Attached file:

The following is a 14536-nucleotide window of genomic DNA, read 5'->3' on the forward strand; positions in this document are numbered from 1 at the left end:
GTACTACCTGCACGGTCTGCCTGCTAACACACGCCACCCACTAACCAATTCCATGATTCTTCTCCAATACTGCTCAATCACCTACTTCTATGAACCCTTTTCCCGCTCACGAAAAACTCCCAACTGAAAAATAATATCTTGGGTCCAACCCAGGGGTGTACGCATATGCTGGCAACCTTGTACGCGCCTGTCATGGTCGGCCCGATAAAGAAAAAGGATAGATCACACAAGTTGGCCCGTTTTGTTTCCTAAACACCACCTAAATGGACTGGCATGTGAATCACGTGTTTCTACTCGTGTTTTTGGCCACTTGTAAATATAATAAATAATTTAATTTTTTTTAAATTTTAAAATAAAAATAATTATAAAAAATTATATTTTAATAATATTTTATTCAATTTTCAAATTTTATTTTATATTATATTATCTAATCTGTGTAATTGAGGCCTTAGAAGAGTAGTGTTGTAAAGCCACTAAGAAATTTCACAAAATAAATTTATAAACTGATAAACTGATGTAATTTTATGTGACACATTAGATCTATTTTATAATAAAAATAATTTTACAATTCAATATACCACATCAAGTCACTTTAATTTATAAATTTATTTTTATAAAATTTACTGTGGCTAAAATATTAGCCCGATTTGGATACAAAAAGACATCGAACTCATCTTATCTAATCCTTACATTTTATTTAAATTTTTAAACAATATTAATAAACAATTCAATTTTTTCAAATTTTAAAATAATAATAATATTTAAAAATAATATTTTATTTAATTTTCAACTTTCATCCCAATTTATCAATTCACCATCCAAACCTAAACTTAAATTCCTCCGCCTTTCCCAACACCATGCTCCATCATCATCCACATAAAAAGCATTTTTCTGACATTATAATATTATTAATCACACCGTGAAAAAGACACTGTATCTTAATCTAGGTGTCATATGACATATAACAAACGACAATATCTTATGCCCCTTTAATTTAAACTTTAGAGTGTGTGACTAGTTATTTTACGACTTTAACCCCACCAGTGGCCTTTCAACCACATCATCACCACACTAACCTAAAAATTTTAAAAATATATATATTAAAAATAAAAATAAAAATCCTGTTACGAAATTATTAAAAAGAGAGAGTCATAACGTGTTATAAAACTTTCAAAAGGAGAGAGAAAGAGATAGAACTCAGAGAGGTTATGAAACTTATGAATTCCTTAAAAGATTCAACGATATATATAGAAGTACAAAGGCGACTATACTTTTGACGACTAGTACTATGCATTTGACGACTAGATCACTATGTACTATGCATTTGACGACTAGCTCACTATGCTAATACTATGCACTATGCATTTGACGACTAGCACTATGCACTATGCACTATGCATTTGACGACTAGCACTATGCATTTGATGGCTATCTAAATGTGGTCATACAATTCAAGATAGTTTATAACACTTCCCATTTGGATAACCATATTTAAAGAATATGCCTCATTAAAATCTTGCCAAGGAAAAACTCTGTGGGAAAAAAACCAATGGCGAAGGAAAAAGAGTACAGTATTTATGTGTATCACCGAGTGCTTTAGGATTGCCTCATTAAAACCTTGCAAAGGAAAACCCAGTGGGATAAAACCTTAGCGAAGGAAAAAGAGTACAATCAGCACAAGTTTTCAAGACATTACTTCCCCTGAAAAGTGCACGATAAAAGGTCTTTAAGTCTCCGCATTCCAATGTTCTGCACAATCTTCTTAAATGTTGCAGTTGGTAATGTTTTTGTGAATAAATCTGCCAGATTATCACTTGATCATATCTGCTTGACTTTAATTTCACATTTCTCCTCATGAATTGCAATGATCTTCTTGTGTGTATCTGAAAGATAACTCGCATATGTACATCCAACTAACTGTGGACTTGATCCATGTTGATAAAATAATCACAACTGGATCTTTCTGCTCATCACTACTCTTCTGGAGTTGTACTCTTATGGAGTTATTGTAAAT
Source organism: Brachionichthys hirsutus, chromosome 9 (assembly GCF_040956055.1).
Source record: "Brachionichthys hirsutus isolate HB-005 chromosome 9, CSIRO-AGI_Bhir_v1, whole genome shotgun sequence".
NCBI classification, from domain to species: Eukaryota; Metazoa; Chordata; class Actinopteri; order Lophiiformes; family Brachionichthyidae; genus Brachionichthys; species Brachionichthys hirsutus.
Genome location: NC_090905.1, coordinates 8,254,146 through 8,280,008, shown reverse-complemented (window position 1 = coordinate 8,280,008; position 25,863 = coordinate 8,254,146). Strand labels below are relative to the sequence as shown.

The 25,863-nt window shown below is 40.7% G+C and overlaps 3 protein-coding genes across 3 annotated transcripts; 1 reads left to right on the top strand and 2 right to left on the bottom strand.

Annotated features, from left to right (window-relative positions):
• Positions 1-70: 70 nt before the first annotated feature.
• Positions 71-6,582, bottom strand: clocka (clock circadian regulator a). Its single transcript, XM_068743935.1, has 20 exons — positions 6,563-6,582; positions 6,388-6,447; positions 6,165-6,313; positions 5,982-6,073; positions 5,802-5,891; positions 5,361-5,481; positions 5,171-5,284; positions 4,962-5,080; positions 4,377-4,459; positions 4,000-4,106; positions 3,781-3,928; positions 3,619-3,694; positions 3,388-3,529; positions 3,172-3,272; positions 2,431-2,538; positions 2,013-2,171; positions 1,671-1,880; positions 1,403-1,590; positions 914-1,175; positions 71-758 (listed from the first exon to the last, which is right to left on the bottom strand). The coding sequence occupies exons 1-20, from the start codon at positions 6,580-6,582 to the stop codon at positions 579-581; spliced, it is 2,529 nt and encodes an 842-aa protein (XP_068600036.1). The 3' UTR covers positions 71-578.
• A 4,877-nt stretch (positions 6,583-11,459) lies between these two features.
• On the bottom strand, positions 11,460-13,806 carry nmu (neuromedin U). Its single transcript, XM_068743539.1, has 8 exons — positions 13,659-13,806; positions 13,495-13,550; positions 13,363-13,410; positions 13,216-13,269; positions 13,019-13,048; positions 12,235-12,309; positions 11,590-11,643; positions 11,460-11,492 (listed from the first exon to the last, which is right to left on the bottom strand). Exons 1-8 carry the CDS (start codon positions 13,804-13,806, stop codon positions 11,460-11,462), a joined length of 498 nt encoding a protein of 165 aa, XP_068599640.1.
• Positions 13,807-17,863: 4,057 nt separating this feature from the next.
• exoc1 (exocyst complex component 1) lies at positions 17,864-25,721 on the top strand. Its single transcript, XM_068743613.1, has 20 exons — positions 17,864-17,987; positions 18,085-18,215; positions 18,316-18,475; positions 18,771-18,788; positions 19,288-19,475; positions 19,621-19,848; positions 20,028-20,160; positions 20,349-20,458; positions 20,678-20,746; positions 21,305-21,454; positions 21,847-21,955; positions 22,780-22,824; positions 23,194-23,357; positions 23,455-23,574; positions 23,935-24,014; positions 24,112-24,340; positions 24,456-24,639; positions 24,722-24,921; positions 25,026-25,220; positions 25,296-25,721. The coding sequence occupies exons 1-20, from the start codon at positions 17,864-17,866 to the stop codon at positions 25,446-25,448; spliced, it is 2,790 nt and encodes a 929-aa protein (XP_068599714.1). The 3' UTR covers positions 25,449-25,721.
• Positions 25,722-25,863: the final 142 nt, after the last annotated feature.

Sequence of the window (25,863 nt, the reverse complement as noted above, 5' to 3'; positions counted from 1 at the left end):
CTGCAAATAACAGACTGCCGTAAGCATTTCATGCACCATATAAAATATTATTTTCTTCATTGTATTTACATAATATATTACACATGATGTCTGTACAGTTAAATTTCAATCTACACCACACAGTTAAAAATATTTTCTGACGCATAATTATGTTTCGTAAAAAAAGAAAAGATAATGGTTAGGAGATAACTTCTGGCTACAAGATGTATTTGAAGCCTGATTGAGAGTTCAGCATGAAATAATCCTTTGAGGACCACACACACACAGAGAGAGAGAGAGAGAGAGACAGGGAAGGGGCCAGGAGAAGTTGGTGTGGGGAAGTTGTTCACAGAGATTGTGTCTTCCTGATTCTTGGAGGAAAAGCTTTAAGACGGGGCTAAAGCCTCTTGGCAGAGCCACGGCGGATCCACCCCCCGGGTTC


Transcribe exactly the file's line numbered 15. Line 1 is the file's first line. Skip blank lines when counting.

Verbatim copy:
• Positions 25,722-25,863: the final 142 nt, after the last annotated feature.